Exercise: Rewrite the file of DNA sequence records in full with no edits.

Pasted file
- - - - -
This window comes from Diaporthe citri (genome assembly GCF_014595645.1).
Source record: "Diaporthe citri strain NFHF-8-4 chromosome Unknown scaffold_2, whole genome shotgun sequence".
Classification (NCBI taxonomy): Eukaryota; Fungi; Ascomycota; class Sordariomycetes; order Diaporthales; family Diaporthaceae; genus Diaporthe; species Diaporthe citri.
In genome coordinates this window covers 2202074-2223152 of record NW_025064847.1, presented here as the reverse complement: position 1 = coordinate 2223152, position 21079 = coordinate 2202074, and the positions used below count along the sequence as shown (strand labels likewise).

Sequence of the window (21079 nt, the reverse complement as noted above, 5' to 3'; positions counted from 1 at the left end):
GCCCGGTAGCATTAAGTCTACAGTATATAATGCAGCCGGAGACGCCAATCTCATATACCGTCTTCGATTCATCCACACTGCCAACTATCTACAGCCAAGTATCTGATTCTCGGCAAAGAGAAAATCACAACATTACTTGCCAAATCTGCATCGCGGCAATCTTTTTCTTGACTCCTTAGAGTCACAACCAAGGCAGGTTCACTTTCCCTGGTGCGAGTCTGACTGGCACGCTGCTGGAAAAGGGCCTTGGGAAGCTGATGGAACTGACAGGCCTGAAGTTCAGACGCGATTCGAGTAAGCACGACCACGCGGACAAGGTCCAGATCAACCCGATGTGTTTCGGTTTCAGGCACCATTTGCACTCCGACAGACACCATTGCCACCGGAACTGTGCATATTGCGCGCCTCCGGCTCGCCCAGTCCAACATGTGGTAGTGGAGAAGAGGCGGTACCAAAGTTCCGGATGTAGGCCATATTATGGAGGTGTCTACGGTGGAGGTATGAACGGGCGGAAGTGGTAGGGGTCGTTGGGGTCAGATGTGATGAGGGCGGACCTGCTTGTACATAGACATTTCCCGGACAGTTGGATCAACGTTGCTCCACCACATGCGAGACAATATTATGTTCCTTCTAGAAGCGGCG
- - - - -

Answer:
This window comes from Diaporthe citri (genome assembly GCF_014595645.1).
Source record: "Diaporthe citri strain NFHF-8-4 chromosome Unknown scaffold_2, whole genome shotgun sequence".
Classification (NCBI taxonomy): Eukaryota; Fungi; Ascomycota; class Sordariomycetes; order Diaporthales; family Diaporthaceae; genus Diaporthe; species Diaporthe citri.
In genome coordinates this window covers 2202074-2223152 of record NW_025064847.1, presented here as the reverse complement: position 1 = coordinate 2223152, position 21079 = coordinate 2202074, and the positions used below count along the sequence as shown (strand labels likewise).

Sequence of the window (21079 nt, the reverse complement as noted above, 5' to 3'; positions counted from 1 at the left end):
GCCCGGTAGCATTAAGTCTACAGTATATAATGCAGCCGGAGACGCCAATCTCATATACCGTCTTCGATTCATCCACACTGCCAACTATCTACAGCCAAGTATCTGATTCTCGGCAAAGAGAAAATCACAACATTACTTGCCAAATCTGCATCGCGGCAATCTTTTTCTTGACTCCTTAGAGTCACAACCAAGGCAGGTTCACTTTCCCTGGTGCGAGTCTGACTGGCACGCTGCTGGAAAAGGGCCTTGGGAAGCTGATGGAACTGACAGGCCTGAAGTTCAGACGCGATTCGAGTAAGCACGACCACGCGGACAAGGTCCAGATCAACCCGATGTGTTTCGGTTTCAGGCACCATTTGCACTCCGACAGACACCATTGCCACCGGAACTGTGCATATTGCGCGCCTCCGGCTCGCCCAGTCCAACATGTGGTAGTGGAGAAGAGGCGGTACCAAAGTTCCGGATGTAGGCCATATTATGGAGGTGTCTACGGTGGAGGTATGAACGGGCGGAAGTGGTAGGGGTCGTTGGGGTCAGATGTGATGAGGGCGGACCTGCTTGTACATAGACATTTCCCGGACAGTTGGATCAACGTTGCTCCACCACATGCGAGACAATATTATGTTCCTTCTAGAAGCGGCG